Uber drivers may opt to join Grab by signing up as a Grab driver. Uber drivers or aspiring TNVS drivers can sign-up by following the instructions at grab.com’s “Ready to sign-up?” section.  Uber drivers who want to continue their services must register with Grab before April 8.

Uber drivers who also have existing Grab accounts can continue to drive using the Grab Driver app as long as: they still have a valid driver account with Grab, and the vehicle they are driving is part of the Land Transportation Franchising and Regulatory Board (LTFRB) audited masterlist of TNVS vehicles. Drivers who have been suspended or removed from the Grab platform for previous violations of the Grab code of conduct may not re-register as Grab drivers. 

2. Uber Accounts will not be automatically transferred to Grab.

Uber passengers’ account information will not be shared with or transferred to Grab.  Uber users who want to use Grab will have to create a new account with Grab to start using its services. 

Uber drivers may opt to transfer their account information to Grab by giving consent to such transfer. Uber drivers who transfer to Grab may still be able to log into their Uber driver app or go to uber.com to view their full transaction history at any time.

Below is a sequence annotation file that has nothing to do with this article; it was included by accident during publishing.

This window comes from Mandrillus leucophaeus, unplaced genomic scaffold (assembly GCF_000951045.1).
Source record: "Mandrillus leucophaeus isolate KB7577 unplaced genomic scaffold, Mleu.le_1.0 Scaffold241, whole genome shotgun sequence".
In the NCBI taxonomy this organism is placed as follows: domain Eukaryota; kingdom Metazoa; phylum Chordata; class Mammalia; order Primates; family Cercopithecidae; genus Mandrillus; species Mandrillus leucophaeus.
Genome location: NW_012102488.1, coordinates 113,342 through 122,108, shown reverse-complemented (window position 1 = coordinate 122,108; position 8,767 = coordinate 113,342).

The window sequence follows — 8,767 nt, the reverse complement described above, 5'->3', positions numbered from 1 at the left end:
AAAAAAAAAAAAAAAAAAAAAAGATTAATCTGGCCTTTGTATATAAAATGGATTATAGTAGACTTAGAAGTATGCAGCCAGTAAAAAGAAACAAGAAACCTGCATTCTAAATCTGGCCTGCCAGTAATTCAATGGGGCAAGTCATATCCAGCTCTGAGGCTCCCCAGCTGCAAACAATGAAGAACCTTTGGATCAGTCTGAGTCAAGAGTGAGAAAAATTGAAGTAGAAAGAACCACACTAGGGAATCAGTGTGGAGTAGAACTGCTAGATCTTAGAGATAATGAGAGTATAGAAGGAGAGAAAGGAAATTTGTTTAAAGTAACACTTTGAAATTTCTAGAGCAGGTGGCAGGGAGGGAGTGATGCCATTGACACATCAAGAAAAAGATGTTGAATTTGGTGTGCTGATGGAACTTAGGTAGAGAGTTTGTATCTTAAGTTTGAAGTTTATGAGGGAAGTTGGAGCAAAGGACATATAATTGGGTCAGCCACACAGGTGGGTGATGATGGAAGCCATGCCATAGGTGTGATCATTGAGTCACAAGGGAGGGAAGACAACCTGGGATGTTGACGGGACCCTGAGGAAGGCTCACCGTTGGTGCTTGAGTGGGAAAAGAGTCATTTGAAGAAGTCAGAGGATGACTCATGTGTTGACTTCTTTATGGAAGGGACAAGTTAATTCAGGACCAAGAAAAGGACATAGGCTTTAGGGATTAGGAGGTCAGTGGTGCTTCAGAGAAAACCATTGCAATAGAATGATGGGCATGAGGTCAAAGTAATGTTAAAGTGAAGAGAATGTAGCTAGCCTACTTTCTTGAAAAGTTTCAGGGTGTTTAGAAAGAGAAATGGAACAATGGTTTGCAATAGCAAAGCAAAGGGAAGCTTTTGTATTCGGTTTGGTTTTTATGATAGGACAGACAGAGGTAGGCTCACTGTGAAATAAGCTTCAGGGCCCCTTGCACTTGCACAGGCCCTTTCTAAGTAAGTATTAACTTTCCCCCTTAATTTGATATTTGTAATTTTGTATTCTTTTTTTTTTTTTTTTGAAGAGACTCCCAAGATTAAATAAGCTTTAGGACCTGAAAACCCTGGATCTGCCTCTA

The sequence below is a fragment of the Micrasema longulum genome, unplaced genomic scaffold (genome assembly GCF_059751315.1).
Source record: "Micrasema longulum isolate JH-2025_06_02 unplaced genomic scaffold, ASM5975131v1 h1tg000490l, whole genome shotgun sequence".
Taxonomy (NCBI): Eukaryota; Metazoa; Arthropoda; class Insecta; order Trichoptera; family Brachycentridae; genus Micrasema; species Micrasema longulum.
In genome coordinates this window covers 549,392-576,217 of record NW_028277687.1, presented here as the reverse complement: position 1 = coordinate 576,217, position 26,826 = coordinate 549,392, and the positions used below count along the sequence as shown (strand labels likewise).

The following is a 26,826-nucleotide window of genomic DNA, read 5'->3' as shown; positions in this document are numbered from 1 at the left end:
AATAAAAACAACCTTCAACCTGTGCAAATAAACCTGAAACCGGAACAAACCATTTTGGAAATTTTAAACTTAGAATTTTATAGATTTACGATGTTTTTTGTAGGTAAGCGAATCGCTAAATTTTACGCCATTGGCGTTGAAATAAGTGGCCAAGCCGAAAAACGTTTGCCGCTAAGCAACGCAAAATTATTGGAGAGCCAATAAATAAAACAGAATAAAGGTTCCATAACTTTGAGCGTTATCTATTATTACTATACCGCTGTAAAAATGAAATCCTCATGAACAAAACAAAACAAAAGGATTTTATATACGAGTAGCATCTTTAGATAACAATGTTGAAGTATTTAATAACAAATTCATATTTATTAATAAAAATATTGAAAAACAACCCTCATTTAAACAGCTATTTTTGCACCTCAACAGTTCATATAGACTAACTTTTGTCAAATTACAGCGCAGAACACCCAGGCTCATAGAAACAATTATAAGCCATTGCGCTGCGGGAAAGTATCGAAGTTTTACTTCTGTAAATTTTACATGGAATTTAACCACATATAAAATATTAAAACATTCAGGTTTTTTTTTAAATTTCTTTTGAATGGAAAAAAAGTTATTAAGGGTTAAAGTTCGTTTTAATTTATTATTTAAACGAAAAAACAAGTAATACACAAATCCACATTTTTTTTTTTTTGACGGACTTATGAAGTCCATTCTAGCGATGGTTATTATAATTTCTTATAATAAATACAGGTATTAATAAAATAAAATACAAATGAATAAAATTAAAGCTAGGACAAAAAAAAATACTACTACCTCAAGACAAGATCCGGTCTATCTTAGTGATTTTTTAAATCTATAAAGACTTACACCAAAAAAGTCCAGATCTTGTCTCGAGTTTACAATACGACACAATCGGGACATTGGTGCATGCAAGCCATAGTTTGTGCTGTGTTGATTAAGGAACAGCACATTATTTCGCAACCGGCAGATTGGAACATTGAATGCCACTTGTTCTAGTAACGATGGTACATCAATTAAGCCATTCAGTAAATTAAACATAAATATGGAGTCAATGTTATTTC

3.  Uber drivers can claim based on existing transactions.

Uber drivers will be paid by Uber for fares and corresponding incentives from rides picked-up using the Uber Partner app until April 8.  Uber will also continue to serve and resolve all existing requests during the transition period leading up to April 8. Uber support may be contacted through the ‘Help’ section of the Uber app or on help.uber.com.

4. Fares may be different from Uber.

In response to the question “Will fares change?”, Grab’s FAQs says “No.” However, that answer appears to address only the question of pricing methodology.  The FAQ states that services based on dynamic fares (like GrabCar or GrabShare) will continue to be calculated using base distance with a dynamic surcharge (based on factors such as demand and supply in that particular point in time, traffic conditions and estimated time for the journey).  Grab’s taxi options will be based on metered fares set by taxi companies.

From a practical and business standpoint, it is likely that Grab fares may be different from those formerly available in Uber. There is no guarantee that Grab fares (post April 8) will be the same as that provided by Uber.  Furthermore, Grab (and its new combined business in Southeast Asia) is a different business entity from Uber.  Therefore, independent of Uber’s prior prices, Grab would have discretion in determining the rates to be used on base distance and dynamic surcharge.